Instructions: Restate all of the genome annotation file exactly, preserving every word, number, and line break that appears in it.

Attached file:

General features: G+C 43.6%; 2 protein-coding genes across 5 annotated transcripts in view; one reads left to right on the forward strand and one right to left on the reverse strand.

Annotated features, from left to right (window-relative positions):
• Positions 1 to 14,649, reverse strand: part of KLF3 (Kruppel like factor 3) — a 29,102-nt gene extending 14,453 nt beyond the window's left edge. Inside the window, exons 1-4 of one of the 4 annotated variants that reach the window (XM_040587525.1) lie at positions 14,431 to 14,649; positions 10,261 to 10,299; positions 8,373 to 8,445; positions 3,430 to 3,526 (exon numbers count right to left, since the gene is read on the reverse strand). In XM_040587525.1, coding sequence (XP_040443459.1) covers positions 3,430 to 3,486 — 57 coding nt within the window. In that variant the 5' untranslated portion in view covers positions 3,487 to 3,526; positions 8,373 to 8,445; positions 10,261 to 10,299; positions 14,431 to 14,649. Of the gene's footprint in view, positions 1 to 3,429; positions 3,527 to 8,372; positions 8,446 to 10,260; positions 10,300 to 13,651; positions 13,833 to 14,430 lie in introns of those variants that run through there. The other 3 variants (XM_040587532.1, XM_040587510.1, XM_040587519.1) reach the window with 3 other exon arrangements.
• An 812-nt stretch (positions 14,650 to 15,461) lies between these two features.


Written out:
General features: G+C 43.6%; 2 protein-coding genes across 5 annotated transcripts in view; one reads left to right on the forward strand and one right to left on the reverse strand.

Annotated features, from left to right (window-relative positions):
• Positions 1 to 14,649, reverse strand: part of KLF3 (Kruppel like factor 3) — a 29,102-nt gene extending 14,453 nt beyond the window's left edge. Inside the window, exons 1-4 of one of the 4 annotated variants that reach the window (XM_040587525.1) lie at positions 14,431 to 14,649; positions 10,261 to 10,299; positions 8,373 to 8,445; positions 3,430 to 3,526 (exon numbers count right to left, since the gene is read on the reverse strand). In XM_040587525.1, coding sequence (XP_040443459.1) covers positions 3,430 to 3,486 — 57 coding nt within the window. In that variant the 5' untranslated portion in view covers positions 3,487 to 3,526; positions 8,373 to 8,445; positions 10,261 to 10,299; positions 14,431 to 14,649. Of the gene's footprint in view, positions 1 to 3,429; positions 3,527 to 8,372; positions 8,446 to 10,260; positions 10,300 to 13,651; positions 13,833 to 14,430 lie in introns of those variants that run through there. The other 3 variants (XM_040587532.1, XM_040587510.1, XM_040587519.1) reach the window with 3 other exon arrangements.
• An 812-nt stretch (positions 14,650 to 15,461) lies between these two features.